7. All I have to say is keep on keeping on esp if you have found “the flow.” People will either “get” you or they won’t and so be it. That is the way of art, but the creation is waaay more important than the critism of that creation. Creation is divine. Critism not so much, esp snarky critism.


    • “Criticism” can quickly descend into snarkiness and back-biting and lose its objectivity if we aren’t careful. I am certainly not saying we should never criticize; but we should endeavor to make it constructive and civil in nature and not descend into name-calling just because we can’t reach a point of agreement.

      My art teacher who was also my practice teacher and mentor, always stressed to find something good to point out first in a student’s work, and then to follow up with suggestions for improvement. I thought that was good advice and tried to follow it.

      And yes, keep on keeping on, Servetus.


      • I think the key is that the criticism has to be made in a way that helps the artist to see that it is not mean-spirited. There’s always a temptation to swoop in for the kill, and it should be avoided.


        • Exactly. Do it in a spirit of kindness and genuine desire to help, rather than in enjoyment of tearing someone else down.


    • I do think criticism is important, too, but then there’s criticism in the sense of analysis and criticism in the sense of negative comments about something. Of course, sometimes those things do coincide.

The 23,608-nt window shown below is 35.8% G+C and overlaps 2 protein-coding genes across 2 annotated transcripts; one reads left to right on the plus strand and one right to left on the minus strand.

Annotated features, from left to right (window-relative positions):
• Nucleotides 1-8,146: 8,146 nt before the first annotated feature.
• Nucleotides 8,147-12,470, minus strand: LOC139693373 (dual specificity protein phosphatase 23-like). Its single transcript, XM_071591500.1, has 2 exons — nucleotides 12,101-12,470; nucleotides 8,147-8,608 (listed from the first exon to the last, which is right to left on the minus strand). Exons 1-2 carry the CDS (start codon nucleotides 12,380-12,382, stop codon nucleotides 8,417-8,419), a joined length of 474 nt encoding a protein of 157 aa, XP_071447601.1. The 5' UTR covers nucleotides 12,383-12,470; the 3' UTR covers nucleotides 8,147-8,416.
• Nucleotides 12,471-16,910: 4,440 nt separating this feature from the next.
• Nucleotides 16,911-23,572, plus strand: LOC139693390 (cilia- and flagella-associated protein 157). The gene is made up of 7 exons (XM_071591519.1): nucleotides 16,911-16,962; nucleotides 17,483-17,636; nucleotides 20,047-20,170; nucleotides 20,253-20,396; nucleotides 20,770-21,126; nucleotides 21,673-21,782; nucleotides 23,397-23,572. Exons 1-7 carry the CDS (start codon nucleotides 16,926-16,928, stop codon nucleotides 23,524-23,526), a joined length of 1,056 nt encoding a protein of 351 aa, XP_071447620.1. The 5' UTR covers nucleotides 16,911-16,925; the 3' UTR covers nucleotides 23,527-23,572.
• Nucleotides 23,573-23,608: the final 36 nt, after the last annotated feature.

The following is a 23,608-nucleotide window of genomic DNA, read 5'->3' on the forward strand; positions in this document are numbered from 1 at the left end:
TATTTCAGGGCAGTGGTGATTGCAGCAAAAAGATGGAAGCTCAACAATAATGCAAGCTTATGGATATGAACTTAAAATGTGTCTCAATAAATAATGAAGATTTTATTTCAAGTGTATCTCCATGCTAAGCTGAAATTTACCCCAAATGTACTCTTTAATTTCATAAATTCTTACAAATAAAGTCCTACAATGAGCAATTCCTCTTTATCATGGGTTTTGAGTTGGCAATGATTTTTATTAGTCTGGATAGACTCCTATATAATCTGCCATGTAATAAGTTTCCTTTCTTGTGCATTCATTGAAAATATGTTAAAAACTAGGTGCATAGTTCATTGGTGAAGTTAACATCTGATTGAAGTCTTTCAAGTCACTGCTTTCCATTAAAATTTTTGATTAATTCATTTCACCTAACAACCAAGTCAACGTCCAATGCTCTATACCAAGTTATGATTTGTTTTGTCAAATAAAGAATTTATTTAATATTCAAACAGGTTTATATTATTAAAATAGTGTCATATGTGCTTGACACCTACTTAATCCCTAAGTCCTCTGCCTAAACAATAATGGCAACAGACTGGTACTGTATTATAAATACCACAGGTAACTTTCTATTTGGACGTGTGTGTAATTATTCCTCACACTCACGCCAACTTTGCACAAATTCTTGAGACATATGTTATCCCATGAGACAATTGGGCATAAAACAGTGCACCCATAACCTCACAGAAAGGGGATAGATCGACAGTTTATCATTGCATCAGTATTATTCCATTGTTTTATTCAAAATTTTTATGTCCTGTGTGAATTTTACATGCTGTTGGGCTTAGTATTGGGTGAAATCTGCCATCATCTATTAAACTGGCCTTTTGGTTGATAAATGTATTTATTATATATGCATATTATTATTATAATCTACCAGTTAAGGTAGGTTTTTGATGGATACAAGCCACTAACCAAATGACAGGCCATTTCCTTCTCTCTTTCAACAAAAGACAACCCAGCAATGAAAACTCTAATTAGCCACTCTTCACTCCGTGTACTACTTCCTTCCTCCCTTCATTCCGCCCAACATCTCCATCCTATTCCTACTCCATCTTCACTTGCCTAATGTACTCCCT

But I can’t live without the flow and I’m not letting go of it any more.


  8. Well, I have a few thoughts on the Armitage Morass. First, I love bogs. I start into the bog not really wanting to get wet and muddy, my boots fill with water so I take them off. The cold mud reaches my thighs and begins to suck me in. I grab hold of a skunk cabbage, lie down flat on the surface, and drag myself to clearer water where I wash off as much of the heavy mud as I can (I love mud, too). I climb up the far bank and go about my business happy with the experience and thinking next time I’ll take the kayak.

    Another thought of mine is the difference between Thornton and Guy. I love them both. How Armitage turns the truly awful Guy into the beloved is a mystery to me.